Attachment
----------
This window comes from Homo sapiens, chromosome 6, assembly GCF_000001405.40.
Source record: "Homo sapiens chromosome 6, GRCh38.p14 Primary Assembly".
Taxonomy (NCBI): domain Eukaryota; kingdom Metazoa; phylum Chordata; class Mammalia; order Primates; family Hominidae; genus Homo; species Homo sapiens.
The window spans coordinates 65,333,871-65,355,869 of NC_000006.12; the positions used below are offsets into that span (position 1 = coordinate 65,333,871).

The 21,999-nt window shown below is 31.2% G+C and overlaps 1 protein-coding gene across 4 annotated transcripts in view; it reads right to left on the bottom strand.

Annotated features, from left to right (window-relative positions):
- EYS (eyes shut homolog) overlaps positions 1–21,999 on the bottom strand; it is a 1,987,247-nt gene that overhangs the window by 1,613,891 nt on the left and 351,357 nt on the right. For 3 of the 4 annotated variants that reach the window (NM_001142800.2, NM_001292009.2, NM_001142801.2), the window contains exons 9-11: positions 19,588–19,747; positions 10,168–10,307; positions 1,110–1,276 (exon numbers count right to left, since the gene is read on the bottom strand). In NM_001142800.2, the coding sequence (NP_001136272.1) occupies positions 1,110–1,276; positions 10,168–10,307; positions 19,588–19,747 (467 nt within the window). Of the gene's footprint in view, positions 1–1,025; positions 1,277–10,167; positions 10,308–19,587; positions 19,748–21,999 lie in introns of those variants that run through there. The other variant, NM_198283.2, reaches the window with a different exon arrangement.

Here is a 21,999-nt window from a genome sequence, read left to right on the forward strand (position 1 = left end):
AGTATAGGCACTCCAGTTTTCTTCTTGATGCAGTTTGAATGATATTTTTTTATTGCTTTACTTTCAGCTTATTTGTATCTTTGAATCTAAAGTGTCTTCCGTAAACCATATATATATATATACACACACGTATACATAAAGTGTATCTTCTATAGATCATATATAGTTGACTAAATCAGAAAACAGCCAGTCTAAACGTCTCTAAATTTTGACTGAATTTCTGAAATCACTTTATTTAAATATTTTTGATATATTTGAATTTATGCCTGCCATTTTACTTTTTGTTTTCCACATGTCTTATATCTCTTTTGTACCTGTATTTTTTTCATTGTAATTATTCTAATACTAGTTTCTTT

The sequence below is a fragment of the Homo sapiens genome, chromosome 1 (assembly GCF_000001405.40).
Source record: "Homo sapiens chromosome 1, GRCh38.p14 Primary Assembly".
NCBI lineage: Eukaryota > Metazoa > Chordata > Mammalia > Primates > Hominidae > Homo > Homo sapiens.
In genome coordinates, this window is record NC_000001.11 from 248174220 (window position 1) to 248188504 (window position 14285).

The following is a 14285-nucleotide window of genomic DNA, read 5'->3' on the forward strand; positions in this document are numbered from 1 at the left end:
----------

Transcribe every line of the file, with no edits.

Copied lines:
This window comes from Homo sapiens, chromosome 6, assembly GCF_000001405.40.
Source record: "Homo sapiens chromosome 6, GRCh38.p14 Primary Assembly".
Taxonomy (NCBI): domain Eukaryota; kingdom Metazoa; phylum Chordata; class Mammalia; order Primates; family Hominidae; genus Homo; species Homo sapiens.
The window spans coordinates 65,333,871-65,355,869 of NC_000006.12; the positions used below are offsets into that span (position 1 = coordinate 65,333,871).

The 21,999-nt window shown below is 31.2% G+C and overlaps 1 protein-coding gene across 4 annotated transcripts in view; it reads right to left on the bottom strand.

Annotated features, from left to right (window-relative positions):
- EYS (eyes shut homolog) overlaps positions 1–21,999 on the bottom strand; it is a 1,987,247-nt gene that overhangs the window by 1,613,891 nt on the left and 351,357 nt on the right. For 3 of the 4 annotated variants that reach the window (NM_001142800.2, NM_001292009.2, NM_001142801.2), the window contains exons 9-11: positions 19,588–19,747; positions 10,168–10,307; positions 1,110–1,276 (exon numbers count right to left, since the gene is read on the bottom strand). In NM_001142800.2, the coding sequence (NP_001136272.1) occupies positions 1,110–1,276; positions 10,168–10,307; positions 19,588–19,747 (467 nt within the window). Of the gene's footprint in view, positions 1–1,025; positions 1,277–10,167; positions 10,308–19,587; positions 19,748–21,999 lie in introns of those variants that run through there. The other variant, NM_198283.2, reaches the window with a different exon arrangement.

Here is a 21,999-nt window from a genome sequence, read left to right on the forward strand (position 1 = left end):
AGTATAGGCACTCCAGTTTTCTTCTTGATGCAGTTTGAATGATATTTTTTTATTGCTTTACTTTCAGCTTATTTGTATCTTTGAATCTAAAGTGTCTTCCGTAAACCATATATATATATATACACACACGTATACATAAAGTGTATCTTCTATAGATCATATATAGTTGACTAAATCAGAAAACAGCCAGTCTAAACGTCTCTAAATTTTGACTGAATTTCTGAAATCACTTTATTTAAATATTTTTGATATATTTGAATTTATGCCTGCCATTTTACTTTTTGTTTTCCACATGTCTTATATCTCTTTTGTACCTGTATTTTTTTCATTGTAATTATTCTAATACTAGTTTCTTT

The sequence below is a fragment of the Homo sapiens genome, chromosome 1 (assembly GCF_000001405.40).
Source record: "Homo sapiens chromosome 1, GRCh38.p14 Primary Assembly".
NCBI lineage: Eukaryota > Metazoa > Chordata > Mammalia > Primates > Hominidae > Homo > Homo sapiens.
In genome coordinates, this window is record NC_000001.11 from 248174220 (window position 1) to 248188504 (window position 14285).

The following is a 14285-nucleotide window of genomic DNA, read 5'->3' on the forward strand; positions in this document are numbered from 1 at the left end: